Disturbing videos showing two boys engaging in senseless behaviour in the heart of The City emerged on social media on Wednesday.
We are told they were engaging in what has been described as the slapping prank that went viral in the United States more than a year ago.
The act involves sneaking up on an unsuspecting person and slapping them around the head, while capturing the assault – for that is what it is, a crime – on video.
In Wednesday’s video, two elderly men were sitting having lunch when they were slapped; others were slapped while walking along the street.
In one of the videos a woman can be heard shouting, “Stop it. That is not nice,” as a boy runs away.
It boggles the mind and vexes the spirit as to what could have led to such insensitive, inexcusable actions by these attackers, children or not.
We have since learnt that two juveniles are now in police custody. The authorities say they will insist they apologise for their actions, presumably in a bid to avoid criminal prosecution. That would be to bookend tragedy with tragedy.
Nonetheless, we hope a strong message is sent.
First, our senior citizens, homeless or not, are not punching bags. They helped build this nation in ways great and small. The meagre pittance they earn in pension is dwarfed by the respect and care they have earned from young and old.
If young people are allowed to disrespect and mistreat our veterans of modern Barbados, then the road to our ruin is assured.
We wholeheartedly support Minister of People Empowerment And Elder Affairs Cynthia Forde who said: “We also have an obligation to our young people, to make sure that we educate them and sensitise them to respect everyone so that they do not see the vulnerable among us as targets for ridicule.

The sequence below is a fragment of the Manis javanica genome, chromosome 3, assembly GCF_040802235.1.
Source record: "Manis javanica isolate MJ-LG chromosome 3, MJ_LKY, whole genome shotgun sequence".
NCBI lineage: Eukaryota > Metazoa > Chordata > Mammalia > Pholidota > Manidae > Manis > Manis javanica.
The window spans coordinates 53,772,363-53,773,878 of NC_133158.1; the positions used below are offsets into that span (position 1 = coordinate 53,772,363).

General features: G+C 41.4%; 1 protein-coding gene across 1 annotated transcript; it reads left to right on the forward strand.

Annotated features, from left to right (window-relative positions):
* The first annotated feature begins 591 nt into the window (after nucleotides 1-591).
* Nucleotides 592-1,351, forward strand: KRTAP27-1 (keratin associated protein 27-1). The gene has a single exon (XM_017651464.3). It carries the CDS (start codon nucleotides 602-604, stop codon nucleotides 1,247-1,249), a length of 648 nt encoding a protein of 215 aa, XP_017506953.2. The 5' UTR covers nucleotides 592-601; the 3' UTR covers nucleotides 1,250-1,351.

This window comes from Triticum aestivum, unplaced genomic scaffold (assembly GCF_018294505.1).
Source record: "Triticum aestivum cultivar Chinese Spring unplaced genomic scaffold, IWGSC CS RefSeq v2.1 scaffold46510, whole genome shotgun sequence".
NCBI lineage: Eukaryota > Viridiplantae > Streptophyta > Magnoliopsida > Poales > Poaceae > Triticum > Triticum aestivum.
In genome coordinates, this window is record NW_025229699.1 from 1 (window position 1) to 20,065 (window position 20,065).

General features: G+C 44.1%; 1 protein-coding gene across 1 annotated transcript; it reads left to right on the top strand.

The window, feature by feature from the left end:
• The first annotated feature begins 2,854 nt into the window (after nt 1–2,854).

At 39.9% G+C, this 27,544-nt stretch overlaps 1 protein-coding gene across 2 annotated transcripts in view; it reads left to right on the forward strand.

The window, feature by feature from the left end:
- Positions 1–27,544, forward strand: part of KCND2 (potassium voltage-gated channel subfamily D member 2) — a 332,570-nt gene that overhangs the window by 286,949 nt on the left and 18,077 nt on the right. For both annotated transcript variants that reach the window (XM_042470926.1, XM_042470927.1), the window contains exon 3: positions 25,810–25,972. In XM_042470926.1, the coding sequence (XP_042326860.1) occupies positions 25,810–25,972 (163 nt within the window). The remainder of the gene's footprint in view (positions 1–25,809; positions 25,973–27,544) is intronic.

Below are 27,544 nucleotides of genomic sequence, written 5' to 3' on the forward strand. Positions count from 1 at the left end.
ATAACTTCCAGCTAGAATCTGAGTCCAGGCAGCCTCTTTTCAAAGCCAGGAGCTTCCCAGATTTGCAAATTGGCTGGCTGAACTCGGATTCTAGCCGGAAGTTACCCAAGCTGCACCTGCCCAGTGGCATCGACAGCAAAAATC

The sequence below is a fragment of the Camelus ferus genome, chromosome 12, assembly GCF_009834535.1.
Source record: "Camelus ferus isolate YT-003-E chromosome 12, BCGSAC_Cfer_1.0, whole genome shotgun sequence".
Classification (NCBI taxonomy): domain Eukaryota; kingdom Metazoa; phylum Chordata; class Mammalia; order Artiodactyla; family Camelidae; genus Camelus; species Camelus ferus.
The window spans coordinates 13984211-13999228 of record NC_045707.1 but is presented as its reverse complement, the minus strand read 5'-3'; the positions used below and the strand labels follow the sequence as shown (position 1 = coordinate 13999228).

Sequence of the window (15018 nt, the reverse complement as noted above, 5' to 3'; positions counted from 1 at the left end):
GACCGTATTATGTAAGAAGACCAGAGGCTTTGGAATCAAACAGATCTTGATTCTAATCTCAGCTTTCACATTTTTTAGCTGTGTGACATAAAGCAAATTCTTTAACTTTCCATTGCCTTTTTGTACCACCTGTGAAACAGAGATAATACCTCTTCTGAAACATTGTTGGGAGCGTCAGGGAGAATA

“Our young people must never be socialised to view human beings as ‘other’. We are all God’s children, whatever our circumstances in life, and therefore discrimination and stigma must have no part in informing how we relate to one another.”
This brings us to the crux of the matter.
We know that children are easily influenced but certainly we must draw the line.
It‘s too easy to blame young boys. The finger points right back at adults, parents and guardians who have fallen short in their duty to train and inspire responsible, well-rounded youth.
Whether or not we are willing to accept it, there is no getting away from the fact that much of the deviance which eventually turned into the violent crime of which we are all so painfully familiar, started this way.
There are too many households where children are left on their own. Discipline is virtually non-existent, the latest gadgets and all types of the latest gear are handed to children as a substitute for quality guidance and training. Parents these days prefer to be their children’s friends rather than their guide. It is neither what our children want or need.
Hardly are adults setting the right examples on the basics: good manners, respect, hard work, kindness, honesty, empathy and other virtues that were once the bedrock of our society, in times when so many had so little.
We have to do better. We must do better.
So it’s time the grownups are held accountable.
But yet there is a role for the rest of society to play.
The old proverb that it takes a village to raise a child could not be more relevant, even in these times of physical distancing and social isolation.